I like the inclusion of Cordelia’s Sunnydale High diploma in this episode. It’s burned and damaged from the explosion of the high school during Buffy season three’s “Graduation Day Part Two”. The continuity is great. I was wondering what happened to the diplomas! Giles saved Buffy’s from the wreckage, but what happened to the rest of them was never referenced. It also shows just how much Cordelia loved her high school years. Most people hate high school. It’s like Hell on Earth. Cordelia loved it because she was the most popular girl in the school. Every male wanted to date her and every female wanted to be her. Cordelia is constantly reminded of not only how popular and rich she was, but also of the type of person she was at high school.  This becomes much more important as the episode rolls along.

After one day living with Cordelia, Angel convinces Doyle to take Cordelia apartment shopping. I have never lived in Los Angeles or had to go apartment shopping in such an extreme way, so I don’t know how accurate that scene is. If it is accurate, it’s bloody terrifying! The public urination is terrifying, the chanting is terrifying, the fat creepy man hitting on Cordelia is terrifying...are there no normal people in Los Angeles?! Eventually, Cordelia stumbles into a gorgeous apartment that I would happily live in myself.

Cordelia: “And part of it being perfect is there being one tiny flaw for me to fix.”
Doyle: “That must be why you find me so fascinating.”

Smooth, my man.



There’s only one problem with Cordelia’s new apartment...it’s haunted by Beth Grant. Beth Grant is basically flawless in every role I’ve ever seen her in and this is no exception. She plays the vindictive, obsessive, ruthless Mrs. Maude Pearson to perfection. The ghost of Maude appearing in the mirror behind Cordelia was a jumpy moment. I will admit that I jumped like a...I can’t think of a good metaphor right now. Picture something jumping suddenly. That was me. That’s what I get for watching this episode in the dark at 11-years-old, I suppose. Maude wants Cordelia out of her apartment and writes ‘die’ on the wall...

Cordelia: “Maybe it’s not done yet. Maybe it’s ‘diet’. That’s friendly…a little judgmental, sure.”

Cordelia opens up to Angel about why she’s so desperate to keep that apartment. Cordelia is feeling guilty for being such a bitch to people during her time at Sunnydale High. It was a huge moment for Cordelia to not only realise this, but to also open up to Angel about it. Cordelia is seeking redemption for being such a bad person at times. If she could live in that apartment it would be validation for her that she couldn’t have been that bad. Cordelia craves and needs the apartment for that reason. She wants to be in control of something in her life again. She can’t control her acting career, but she is in control of getting rid of this ghost and living where she wants to live. Similarly, Mrs. Pearson is all about control. She wanted to control Dennis’ choice of romantic partner. Dennis going against her wishes had catastrophic consequences for him.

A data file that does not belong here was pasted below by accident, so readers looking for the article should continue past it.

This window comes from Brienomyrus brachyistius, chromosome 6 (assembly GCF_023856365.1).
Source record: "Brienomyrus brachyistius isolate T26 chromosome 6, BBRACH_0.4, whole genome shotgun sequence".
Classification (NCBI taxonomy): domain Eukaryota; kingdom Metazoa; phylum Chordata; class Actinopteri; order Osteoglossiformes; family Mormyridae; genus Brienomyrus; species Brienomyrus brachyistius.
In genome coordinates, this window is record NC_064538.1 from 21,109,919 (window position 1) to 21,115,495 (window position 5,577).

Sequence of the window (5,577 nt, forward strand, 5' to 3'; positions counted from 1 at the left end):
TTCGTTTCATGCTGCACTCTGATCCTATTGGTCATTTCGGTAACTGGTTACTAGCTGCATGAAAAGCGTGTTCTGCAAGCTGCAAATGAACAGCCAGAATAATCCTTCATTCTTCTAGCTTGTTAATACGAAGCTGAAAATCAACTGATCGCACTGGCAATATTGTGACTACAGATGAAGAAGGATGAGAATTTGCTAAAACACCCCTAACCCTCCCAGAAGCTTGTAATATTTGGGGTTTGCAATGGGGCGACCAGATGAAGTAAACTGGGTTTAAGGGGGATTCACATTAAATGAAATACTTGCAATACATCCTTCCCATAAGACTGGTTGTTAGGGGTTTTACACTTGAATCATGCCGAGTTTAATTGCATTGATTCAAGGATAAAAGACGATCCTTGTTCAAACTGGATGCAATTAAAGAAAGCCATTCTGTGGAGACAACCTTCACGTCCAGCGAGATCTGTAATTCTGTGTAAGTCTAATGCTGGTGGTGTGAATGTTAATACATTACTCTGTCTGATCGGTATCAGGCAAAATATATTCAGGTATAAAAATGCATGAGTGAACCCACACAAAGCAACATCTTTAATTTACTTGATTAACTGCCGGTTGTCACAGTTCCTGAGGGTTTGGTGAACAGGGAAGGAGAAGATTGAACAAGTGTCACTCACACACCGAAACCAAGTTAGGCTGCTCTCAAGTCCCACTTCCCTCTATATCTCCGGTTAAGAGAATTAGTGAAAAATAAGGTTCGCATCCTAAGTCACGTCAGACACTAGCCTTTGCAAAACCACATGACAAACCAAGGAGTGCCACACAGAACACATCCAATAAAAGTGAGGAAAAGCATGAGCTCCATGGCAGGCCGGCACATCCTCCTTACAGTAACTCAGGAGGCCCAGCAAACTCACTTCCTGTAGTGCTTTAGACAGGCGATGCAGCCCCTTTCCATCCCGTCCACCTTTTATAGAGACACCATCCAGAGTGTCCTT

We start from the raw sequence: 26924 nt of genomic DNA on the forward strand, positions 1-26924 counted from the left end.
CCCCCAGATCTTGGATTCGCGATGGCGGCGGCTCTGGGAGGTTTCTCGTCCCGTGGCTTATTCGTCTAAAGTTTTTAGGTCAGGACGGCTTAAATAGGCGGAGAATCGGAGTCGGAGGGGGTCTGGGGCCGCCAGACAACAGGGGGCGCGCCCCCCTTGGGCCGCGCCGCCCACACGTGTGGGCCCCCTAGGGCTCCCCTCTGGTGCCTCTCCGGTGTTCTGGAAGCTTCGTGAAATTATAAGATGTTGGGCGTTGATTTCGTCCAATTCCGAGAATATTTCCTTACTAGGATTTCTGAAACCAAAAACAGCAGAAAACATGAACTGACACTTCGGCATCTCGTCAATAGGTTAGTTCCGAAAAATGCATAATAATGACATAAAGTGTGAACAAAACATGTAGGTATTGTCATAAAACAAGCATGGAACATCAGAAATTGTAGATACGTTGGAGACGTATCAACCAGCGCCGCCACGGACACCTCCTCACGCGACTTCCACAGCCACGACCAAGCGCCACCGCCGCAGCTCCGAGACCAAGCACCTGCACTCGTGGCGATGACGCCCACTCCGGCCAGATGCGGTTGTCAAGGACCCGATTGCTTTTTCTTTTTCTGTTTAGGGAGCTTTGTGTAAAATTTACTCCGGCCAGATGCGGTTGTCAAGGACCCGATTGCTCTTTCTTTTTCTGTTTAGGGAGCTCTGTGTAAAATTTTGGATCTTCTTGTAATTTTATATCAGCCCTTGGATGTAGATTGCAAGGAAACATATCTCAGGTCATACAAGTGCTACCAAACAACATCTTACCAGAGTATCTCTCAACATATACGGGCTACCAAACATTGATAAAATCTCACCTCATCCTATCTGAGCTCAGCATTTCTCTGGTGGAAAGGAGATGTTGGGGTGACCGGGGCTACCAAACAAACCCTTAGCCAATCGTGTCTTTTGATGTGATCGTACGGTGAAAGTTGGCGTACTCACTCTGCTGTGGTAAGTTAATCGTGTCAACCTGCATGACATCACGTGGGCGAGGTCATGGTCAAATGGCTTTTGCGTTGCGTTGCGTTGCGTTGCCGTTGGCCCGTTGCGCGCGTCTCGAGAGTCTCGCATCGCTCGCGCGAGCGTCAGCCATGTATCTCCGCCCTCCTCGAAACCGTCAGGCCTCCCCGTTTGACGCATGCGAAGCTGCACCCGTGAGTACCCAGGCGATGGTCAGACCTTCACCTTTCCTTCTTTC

Mrs. Pearson can mimic Angel’s voice. That’s almost as creepy as the fact that jewellery box type music plays whenever she’s on screen. Ugh. Mrs. Pearson (using Angel’s voice) gets Cordelia back into the apartment and convinces Cordelia to hang herself. It’s quite the rarity to see Cordelia so scared. Cordelia was terrified. Absolutely terrified and crying! I can’t recall that ever happening before (or after) this episode! Mrs. Pearson is able to break Cordelia so easily because she’s playing on Cordelia’s fears. I don’t think it’s a coincidence that this episode aired very soon after Buffy’s “Fear Itself”. Mrs. Pearson confirms Cordy’s fears for her. She calls Cordelia weak, alone, forgotten, and failing. 

Then, she makes a mistake. She calls Cordelia a bitch. This triggers Cordelia to find her inner strength and stand up for herself again. The confident, self-assured, powerful Cordelia of Sunnydale is back, baby! She unleashes a verbal tongue-bashing to Maude and then literally sasses her into submission. Don’t mess with Queen C. I love this moment. It’s so empowering and exciting! Cordelia regains her power after so many months of misery and poverty.

To me, the most haunting, twisted, creepy, disturbing part of this episode isn’t the ghost. It’s the flashback. Maude killed her son because he had his own opinions on where he wanted his life to go. She killed her son because she could no longer control him. Not only did she kill him, but she let him die in one of the most horrific ways possible. He died slowly of dehydration and starvation. All because he was in love and was going to run away with someone his mother didn’t deem worthy. What a sick, twisted, vile mother! I’m glad she died of a heart attack and I’m glad that Phantom Dennis was able to exact revenge on the ghost form of his mother. Mrs. Pearson was more evil than 99% of the villains in the Buffyverse. She had a soul when she did this. She had a conscience. The only silver lining to this horrific act is that it brings Phantom Dennis into “Angel”. I adore Phantom Dennis. His and Cordelia’s relationship over the next three years is beautiful...if not a little odd (there was one time when a loofah was involved).